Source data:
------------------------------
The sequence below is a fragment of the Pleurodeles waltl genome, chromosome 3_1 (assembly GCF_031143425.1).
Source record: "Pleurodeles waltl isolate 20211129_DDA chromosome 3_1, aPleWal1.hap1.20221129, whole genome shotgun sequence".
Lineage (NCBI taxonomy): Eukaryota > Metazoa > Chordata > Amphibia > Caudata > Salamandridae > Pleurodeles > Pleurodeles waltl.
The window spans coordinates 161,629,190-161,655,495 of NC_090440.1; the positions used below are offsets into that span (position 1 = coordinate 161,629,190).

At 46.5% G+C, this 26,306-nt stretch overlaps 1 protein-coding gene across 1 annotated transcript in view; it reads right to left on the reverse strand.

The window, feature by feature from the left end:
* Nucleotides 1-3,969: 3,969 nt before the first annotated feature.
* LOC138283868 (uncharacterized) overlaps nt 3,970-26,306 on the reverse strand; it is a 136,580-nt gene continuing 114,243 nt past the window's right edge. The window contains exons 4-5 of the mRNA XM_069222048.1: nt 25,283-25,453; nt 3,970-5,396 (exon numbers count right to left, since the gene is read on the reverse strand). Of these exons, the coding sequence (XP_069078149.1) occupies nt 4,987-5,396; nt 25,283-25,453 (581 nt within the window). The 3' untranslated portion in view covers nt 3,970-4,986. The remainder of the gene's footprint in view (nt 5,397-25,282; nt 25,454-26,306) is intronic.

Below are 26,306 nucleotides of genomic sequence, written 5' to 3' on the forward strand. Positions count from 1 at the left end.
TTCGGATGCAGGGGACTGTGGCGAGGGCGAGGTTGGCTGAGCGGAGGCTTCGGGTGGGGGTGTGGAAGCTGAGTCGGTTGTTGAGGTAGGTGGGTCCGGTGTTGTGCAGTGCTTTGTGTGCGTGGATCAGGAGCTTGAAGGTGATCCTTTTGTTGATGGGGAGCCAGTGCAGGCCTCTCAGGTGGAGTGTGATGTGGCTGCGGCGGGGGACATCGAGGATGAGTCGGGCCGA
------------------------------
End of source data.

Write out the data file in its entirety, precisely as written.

The sequence below is a fragment of the Pleurodeles waltl genome, chromosome 3_1 (assembly GCF_031143425.1).
Source record: "Pleurodeles waltl isolate 20211129_DDA chromosome 3_1, aPleWal1.hap1.20221129, whole genome shotgun sequence".
Lineage (NCBI taxonomy): Eukaryota > Metazoa > Chordata > Amphibia > Caudata > Salamandridae > Pleurodeles > Pleurodeles waltl.
The window spans coordinates 161,629,190-161,655,495 of NC_090440.1; the positions used below are offsets into that span (position 1 = coordinate 161,629,190).

At 46.5% G+C, this 26,306-nt stretch overlaps 1 protein-coding gene across 1 annotated transcript in view; it reads right to left on the reverse strand.

The window, feature by feature from the left end:
* Nucleotides 1-3,969: 3,969 nt before the first annotated feature.
* LOC138283868 (uncharacterized) overlaps nt 3,970-26,306 on the reverse strand; it is a 136,580-nt gene continuing 114,243 nt past the window's right edge. The window contains exons 4-5 of the mRNA XM_069222048.1: nt 25,283-25,453; nt 3,970-5,396 (exon numbers count right to left, since the gene is read on the reverse strand). Of these exons, the coding sequence (XP_069078149.1) occupies nt 4,987-5,396; nt 25,283-25,453 (581 nt within the window). The 3' untranslated portion in view covers nt 3,970-4,986. The remainder of the gene's footprint in view (nt 5,397-25,282; nt 25,454-26,306) is intronic.

Below are 26,306 nucleotides of genomic sequence, written 5' to 3' on the forward strand. Positions count from 1 at the left end.
TTCGGATGCAGGGGACTGTGGCGAGGGCGAGGTTGGCTGAGCGGAGGCTTCGGGTGGGGGTGTGGAAGCTGAGTCGGTTGTTGAGGTAGGTGGGTCCGGTGTTGTGCAGTGCTTTGTGTGCGTGGATCAGGAGCTTGAAGGTGATCCTTTTGTTGATGGGGAGCCAGTGCAGGCCTCTCAGGTGGAGTGTGATGTGGCTGCGGCGGGGGACATCGAGGATGAGTCGGGCCGA